3) This an important point which we wish to clarify. The method does not depend on a training set. The prior can be derived from the data itself. As such it can be used on any data set. The only case in which this would break down is for *extremely* small data sets (of order a few hundred galaxies) e.g. snapshots of clusters, in this case the prior could be estimated from an external data set.
A mediumdeep survey would be of use if the main survey was not complete to a certain magnitude say (though this is unlikely for future weak lensing experiments). In this case the deeper and more complete survey could be used to correct estimate the prior as a function of magnitude. Which could then be used for the wider survey.
In this process we are estimating the prior distribution of ellipticity, not the prior distribution of the shear. Over any one survey the shear is expected to average to zero (apart from in particular regions such as near a galaxy cluster).
If one then uses the ellipticities in some way to measure a shear statistic (mean shear, shear variance, shear correlation function, shear power spectrum, map statistic) then one could/should apply priors on gamma at that point, but lensfit is a step removed from that stage of analysis.
4) There is a number of ways that there is an advantage in using the individual galaxy posterior likelihoods. Firstly any "bad" likelihood surfaces from individual galaxies could be identified and not used in the ensemble. Secondly in the case of multiple exposures the likelihood from the same galaxy from each exposure should be able to be combined in an optimal way.
When using the individual posterior the equation mentioned could be trivially computed, but the expression quoted for <e> isn't what one would like to calculate. We could calculate the probability distribution in shear p(g) from the convolution of individual posterior probability distributions if we wished. But in the most straightforward analysis, if we don't wish to know the distribution of g but just the mean, we can calculate the expectation value <e>, computationally efficiently, because the expectation value of a sum is a sum of the expectations values.
5) We have a number of points on this issue. Firstly in STEP2 the zeroshear images were known. To quote the README given to the original STEP2 participants:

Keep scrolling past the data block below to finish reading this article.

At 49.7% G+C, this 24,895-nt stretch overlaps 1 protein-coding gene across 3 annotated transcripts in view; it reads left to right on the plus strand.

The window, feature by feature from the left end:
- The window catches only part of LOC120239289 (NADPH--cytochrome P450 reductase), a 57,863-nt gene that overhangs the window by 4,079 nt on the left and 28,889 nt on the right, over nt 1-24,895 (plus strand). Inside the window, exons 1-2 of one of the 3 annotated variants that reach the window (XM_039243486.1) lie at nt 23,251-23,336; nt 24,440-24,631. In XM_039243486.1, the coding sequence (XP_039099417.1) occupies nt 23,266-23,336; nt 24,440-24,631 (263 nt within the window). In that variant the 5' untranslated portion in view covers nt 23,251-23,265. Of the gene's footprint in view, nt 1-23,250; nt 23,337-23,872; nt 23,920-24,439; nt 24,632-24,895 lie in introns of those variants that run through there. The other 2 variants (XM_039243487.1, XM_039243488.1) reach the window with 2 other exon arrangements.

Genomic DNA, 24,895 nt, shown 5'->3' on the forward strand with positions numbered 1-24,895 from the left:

'In each case, image #00 contains zero shear, and can be used if your shear measurement method requires an ensemble galaxy population without it.'
So for STEP2 the results are fair an accurate.
For STEP1 we did use this information however (a) the majority of other authors didn't use a prior or ensemble average so that information was irrelevant for them (b) for our method in particular the fact that the step shear is constant over the images is actually more difficult than in real data. This is because the constant high shear values might lead to an additional slight bias in the ellipticity prior (i.e. not being centered on zero) which would not exist in real data (where the shear varies on small scales). This is why we chose not to use the sheared images when estimating the ellipticity distribution prior.
Cheers
Tom Kitching
We believe that this is a genuinely new and promising way forward in the shape measurement problem, and that by using a technique such as lensfit the concern that shear bias may limit future weak lensing surveys could be eliminated.
For more information please visit http://www.physics.ox.ac.uk/lensfit
on which there will soon be publically available code to download.
We do not expect that the results presented will turn out to be incorrect. We have extensively tested the lensfit pipeline and found it to be robust and accurate.
To answers your specific points:
1) lensfit can measure the shear across any image in the same way as any other shape measurement method. The shear can be estimated on a galaxybygalaxy basis from the sensitivity weighted <e>. So that in exactly the same way as every other shape measurement method one could choose apertures, measure shear in each aperture and vary the scale etc.